A liquid metal cooled nuclear reactor having a passive cooling system for removing residual heat resulting for fuel decay during reactor shutdown, or heat produced during a mishap. The reactor system is enhanced with sealing means for excluding external air from contact with the liquid metal coolant leaking from the reactor vessel during an accident. The invention also includes a silo structure which resists attack by leaking liquid metal coolant, and an added unique cooling means.

Hunsbedt, Anstein (Los Gatos, CA); Boardman, Charles E. (Saratoga, CA)

1993-01-01T23:59:59.000Z

367

Peltier Junction heats and cools car seat  

SciTech Connect (OSTI)

Electrically heated seats may soon become heated and cooled seats. The design called the CCS module exploits the heat-pump capability of a class of semiconductor thermoelectric devices (TEDs) known as Peltier Junction. Every CCS module contain two TEDs. Heating and cooling occurs through convection and conduction. The heart of the system is the thermoelectric heat pump. This is originally conceived as the sole heating/cooling options for a prototype electric vehicle.

Gottschalk, M.A.

1994-10-10T23:59:59.000Z

368

Complete Muon Cooling Channel Design and Simulations  

SciTech Connect (OSTI)

Considerable progress has been made in developing promising subsystems for muon beam cooling channels to provide the extraordinary reduction of emittances required for an energy-frontier muon collider. However, it has not yet been demonstrated that the various proposed cooling subsystems can be consolidated into an integrated end-to-end design. Presented here are concepts to address the matching of transverse emittances between subsystems through an extension of the theoretical framework of the Helical Cooling Channel (HCC), which allows a general analytical approach to guide the transition from one set of cooling channel parameters to another.

C. Y. Yoshikawa, C.M. Ankenbrandt, R.P. Johnson, Y.S. Derbenev, V.S. Morozov, D.V. Neuffer, K. Yonehara

2012-07-01T23:59:59.000Z

369

Complete Muon Cooling Channel Design and Simulations  

SciTech Connect (OSTI)

Considerable progress has been made in developing promising subsystems for muon beam cooling channels to provide the extraordinary reduction of emittances required for an energy-frontier muon collider. However, it has not yet been demonstrated that the various proposed cooling subsystems can be consolidated into an integrated end-to-end design. Presented here are concepts to address the matching of transverse emittances between subsystems through an extension of the theoretical framework of the Helical Cooling Channel (HCC), which allows a general analytical approach to guide the transition from one set of cooling channel parameters to another.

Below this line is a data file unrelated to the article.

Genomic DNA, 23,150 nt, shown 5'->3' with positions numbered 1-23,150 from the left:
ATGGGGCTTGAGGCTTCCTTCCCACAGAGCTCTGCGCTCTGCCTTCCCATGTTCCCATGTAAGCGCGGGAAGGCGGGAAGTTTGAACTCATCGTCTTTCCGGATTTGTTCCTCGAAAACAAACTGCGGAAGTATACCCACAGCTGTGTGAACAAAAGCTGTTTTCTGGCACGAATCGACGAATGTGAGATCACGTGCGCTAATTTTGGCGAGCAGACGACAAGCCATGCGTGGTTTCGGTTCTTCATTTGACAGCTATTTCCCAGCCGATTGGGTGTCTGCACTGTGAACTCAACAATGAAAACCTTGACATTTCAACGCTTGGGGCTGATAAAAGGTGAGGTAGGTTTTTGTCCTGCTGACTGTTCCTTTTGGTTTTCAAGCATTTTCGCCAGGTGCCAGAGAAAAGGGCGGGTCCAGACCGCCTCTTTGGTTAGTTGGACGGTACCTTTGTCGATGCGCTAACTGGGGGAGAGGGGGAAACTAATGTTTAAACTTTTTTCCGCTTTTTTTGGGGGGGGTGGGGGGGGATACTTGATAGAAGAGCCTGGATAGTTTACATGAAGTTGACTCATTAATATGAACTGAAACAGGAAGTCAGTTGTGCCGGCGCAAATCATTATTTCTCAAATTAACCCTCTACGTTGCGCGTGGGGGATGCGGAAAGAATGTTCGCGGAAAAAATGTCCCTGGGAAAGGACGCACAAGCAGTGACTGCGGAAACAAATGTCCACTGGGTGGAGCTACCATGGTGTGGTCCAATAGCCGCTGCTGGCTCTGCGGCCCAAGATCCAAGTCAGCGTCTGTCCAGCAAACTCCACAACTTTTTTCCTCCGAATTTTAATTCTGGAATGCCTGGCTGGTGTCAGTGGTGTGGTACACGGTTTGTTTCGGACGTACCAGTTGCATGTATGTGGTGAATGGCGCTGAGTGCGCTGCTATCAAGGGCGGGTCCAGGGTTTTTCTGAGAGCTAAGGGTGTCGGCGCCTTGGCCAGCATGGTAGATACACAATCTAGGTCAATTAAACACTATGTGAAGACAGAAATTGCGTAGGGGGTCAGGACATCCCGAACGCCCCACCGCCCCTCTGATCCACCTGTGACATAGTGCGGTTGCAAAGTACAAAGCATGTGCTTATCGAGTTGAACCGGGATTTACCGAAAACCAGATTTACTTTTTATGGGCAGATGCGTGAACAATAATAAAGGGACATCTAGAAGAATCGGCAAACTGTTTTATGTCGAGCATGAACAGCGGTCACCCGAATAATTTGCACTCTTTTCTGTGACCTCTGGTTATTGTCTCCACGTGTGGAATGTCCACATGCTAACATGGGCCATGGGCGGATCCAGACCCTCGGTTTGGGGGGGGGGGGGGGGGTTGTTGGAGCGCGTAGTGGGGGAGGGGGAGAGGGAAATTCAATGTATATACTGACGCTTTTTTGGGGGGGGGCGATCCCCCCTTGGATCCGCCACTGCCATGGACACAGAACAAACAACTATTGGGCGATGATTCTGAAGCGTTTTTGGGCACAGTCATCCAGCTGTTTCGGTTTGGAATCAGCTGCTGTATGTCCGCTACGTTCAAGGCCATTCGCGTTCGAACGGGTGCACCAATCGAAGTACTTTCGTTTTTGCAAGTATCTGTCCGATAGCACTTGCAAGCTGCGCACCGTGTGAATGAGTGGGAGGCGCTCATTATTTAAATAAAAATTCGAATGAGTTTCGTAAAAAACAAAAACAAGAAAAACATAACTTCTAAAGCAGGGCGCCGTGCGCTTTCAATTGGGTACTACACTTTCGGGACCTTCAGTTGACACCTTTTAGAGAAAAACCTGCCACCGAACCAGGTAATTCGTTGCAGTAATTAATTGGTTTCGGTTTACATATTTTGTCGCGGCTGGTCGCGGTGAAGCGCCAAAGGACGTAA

Neuffer, D.V.; /Fermilab; Ankenbrandt, C.M.; Johnson, R.P.; Yoshikawa, C.Y.; /MUONS Inc., Batavia; Derbenev, Y.S.; Morozov, V.S.; /Jefferson Lab

2012-05-01T23:59:59.000Z

370

Bee Cool Inc | Open Energy Information  

Open Energy Info (EERE)

North Ferrisburg, Vermont Zip: Vt 05473 Sector: Solar Product: Producer of polysilicon solar panels and solar trackers, and solar battery chargers. References: Bee Cool Inc1...

371

Therapeutic Hypothermia: Protective Cooling Using Medical Ice...  

Broader source: All U.S. Department of Energy (DOE) Office Webpages (Extended Search)

Therapeutic Hypothermia: Protective Cooling Using Medical Ice Slurry Technology available for licensing: Proprietary method and equipment for making an ice slurry coolant to induce...

372

Cooling load design tool for UFAD systems.  

E-Print Network [OSTI]

Underfloor Air Distribution (UFAD) Design Guide. Atlanta:Load Design Tool for Underfloor Air Distribution Systems. ”for design cooling loads in underfloor air distribution (

Bauman, Fred; Schiavon, Stefano; Webster, Tom; Lee, Kwang Ho

2010-01-01T23:59:59.000Z

373

Cavity cooling of an optically trapped nanoparticle  

Science Journals Connector (OSTI)

We study the cooling of a dielectric nanoscale particle trapped in an optical cavity. We derive the frictional force for motion in the cavity field and show that the cooling rate is proportional to the square of oscillation amplitude and frequency. Both the radial and axial components of the center-of-mass motion of the trapped particle, which are coupled by the cavity field, are cooled. This motion is analogous to two coupled but damped pendulums. Our simulations show that the nanosphere can be cooled to e-1 of its initial momentum over time scales of hundredths of milliseconds.

P. F. Barker and M. N. Shneider

2010-02-23T23:59:59.000Z

374

Laser cooling by collisional redistribution of radiation  

Science Journals Connector (OSTI)

... in aqueous solutions. Nature 406, 611–614 (2000) Adams, C. S. &Riis, E. Laser cooling and trapping of neutral atoms. Prog. Quantum Electron. 21, ...

Ulrich Vogl; Martin Weitz

2009-09-03T23:59:59.000Z

375

Efficient gas stream cooling in Second-Generation PFBC plants  

SciTech Connect (OSTI)